Meet Phoenix Walker
So, what does survivorship mean to me? It is invaluable. Through my solitude I learned more about myself, and my limits, my strengths and weaknesses.
Through the course of my treatment, I plummeted into depression. I couldn’t do anything to ease my suffering and I felt like a worthless burden. Barely anyone ever came to visit me, and I think that’s what hurt the most. I had friends, but none of them came to see me more than once. Crying and spiraling into hysteria became a norm for me in and out of that lonely hospital room. I only had my parents, but turns out they were all I needed. They weren’t perfect but they were always there for me, encouraging me at every turn. I wish more people had done as they did for me, but being bitter won’t help me now.
Once school began, l was still in treatment. I was only two months in at that point. It was my freshman year of high school, and I was so excited for it. I was told from the get-go that I didn’t have to try and go through with schooling while being treated, but I was determined. Driven. I could only go to the school about two days every month or so because of my weakened immune system. Regardless, with a tube in my nose and bag in my hand, I went through with a four period schedule starting at nine a.m.
I only lasted until winter break that same year, and I tried. Oh, boy, did I try. I’ve been told by my mom that she knew it was time to pull out after this one event with my math homework. I was really struggling, I just didn’t understand it. I asked my mom for help, and she did. However, once I moved on to the next problem, I had completely forgotten everything. I didn’t want to stop trying. I wanted to essentially run myself into the ground until I was caught up with my classmates. This only ended in tears. Many tears that coupled with severe nausea and pain. I was defeated.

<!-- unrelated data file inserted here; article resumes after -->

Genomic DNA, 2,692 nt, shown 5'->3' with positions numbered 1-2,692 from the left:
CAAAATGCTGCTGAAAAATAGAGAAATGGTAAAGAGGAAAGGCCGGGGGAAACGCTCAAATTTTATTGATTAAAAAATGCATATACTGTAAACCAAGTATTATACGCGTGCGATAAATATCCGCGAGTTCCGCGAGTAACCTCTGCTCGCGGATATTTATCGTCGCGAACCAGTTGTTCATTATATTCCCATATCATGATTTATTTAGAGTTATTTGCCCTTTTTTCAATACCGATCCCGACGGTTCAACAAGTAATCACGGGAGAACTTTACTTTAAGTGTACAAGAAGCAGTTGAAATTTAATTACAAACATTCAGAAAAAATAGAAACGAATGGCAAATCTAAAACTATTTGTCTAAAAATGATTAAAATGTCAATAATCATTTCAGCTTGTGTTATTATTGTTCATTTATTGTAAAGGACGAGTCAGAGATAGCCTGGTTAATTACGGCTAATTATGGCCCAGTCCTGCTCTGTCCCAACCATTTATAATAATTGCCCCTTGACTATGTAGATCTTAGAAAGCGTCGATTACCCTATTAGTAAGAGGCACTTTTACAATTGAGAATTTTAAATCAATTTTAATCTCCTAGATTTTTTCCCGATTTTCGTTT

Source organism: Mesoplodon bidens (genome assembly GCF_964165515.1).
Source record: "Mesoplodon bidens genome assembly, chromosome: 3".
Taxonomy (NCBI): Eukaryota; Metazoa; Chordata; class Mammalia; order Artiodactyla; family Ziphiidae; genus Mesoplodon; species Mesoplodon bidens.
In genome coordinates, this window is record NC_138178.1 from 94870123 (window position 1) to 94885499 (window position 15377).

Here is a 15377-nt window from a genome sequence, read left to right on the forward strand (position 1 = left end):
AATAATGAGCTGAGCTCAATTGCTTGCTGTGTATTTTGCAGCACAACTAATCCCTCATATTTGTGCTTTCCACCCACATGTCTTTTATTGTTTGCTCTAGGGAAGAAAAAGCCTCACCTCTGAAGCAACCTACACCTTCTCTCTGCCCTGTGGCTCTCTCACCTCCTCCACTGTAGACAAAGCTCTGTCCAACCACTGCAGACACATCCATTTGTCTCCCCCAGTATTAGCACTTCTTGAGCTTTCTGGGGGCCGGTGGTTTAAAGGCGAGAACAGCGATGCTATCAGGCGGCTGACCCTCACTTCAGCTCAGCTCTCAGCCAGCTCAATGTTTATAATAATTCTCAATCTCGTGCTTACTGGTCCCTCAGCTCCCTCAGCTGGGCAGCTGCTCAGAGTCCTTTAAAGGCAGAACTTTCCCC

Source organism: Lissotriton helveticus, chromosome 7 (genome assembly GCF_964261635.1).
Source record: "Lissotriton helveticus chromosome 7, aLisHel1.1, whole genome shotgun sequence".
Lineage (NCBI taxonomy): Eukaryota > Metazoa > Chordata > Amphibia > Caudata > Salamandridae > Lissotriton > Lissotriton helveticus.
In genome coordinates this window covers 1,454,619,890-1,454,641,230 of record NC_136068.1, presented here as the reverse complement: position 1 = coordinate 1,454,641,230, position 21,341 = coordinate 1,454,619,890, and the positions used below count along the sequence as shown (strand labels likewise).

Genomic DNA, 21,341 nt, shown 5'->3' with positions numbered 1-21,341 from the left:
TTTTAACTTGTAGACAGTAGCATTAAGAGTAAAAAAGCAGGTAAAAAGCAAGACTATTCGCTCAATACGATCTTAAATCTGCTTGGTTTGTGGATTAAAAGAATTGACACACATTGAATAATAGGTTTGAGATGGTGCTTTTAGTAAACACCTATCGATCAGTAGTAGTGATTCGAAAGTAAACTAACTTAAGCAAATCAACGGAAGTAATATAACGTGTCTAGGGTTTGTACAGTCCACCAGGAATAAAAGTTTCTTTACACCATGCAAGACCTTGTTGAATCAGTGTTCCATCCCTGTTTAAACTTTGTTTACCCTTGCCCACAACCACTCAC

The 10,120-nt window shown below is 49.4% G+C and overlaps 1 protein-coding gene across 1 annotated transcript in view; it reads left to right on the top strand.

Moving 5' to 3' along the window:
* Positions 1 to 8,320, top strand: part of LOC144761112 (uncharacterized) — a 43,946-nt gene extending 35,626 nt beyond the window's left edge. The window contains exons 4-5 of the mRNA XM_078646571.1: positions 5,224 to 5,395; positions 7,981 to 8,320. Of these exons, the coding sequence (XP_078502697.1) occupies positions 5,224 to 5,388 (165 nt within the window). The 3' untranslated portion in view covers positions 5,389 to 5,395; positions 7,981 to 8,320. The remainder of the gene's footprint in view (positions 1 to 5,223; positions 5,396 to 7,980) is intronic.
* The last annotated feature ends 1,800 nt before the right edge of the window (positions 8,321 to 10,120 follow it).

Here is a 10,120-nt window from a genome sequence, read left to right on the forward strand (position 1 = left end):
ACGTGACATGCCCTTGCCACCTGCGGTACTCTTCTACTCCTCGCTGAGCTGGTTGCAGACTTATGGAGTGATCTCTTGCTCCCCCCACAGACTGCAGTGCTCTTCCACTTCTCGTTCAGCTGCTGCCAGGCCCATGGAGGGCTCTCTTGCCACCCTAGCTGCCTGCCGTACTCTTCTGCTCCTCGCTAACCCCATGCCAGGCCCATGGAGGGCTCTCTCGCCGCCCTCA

Although I often couldn’t see the light at the end of the tunnel, I knew it was there. The thought that this all will be over soon is what stopped me from giving up. I don’t look back on this time fondly, especially since I don’t remember most of it, but the things I learned from it are invaluable. I faced death with a courage I never knew I had, and learned how precious life is.
How time is short and anyone’s life can be brought to an abrupt end, even a child’s. Ever since then, I’ve been riding this roller coaster of life with my eyes open, savoring and experiencing every moment to the fullest. Now I look to the horizon as I begin my ascent towards college.
So, what does survivorship mean to me? It is invaluable. Through my solitude I learned more about myself, and my limits, my strengths and weaknesses. How I should live for myself, and be who I want to be Instead of getting by and faking it. I learned the value of my family’s love, and how no matter what they will always be there for me. I want to share what I have to offer, because it almost got taken away. I may not end up being a doctor or a nurse, but my heart lies in that hospital with those kids I don’t really know. The nameless heroes who are the only ones who understand what it’s like. If my passions path ever has the slightest chance of crossing that of a fellow person with a child or was/is a child with cancer then I will do everything within my power to serve them.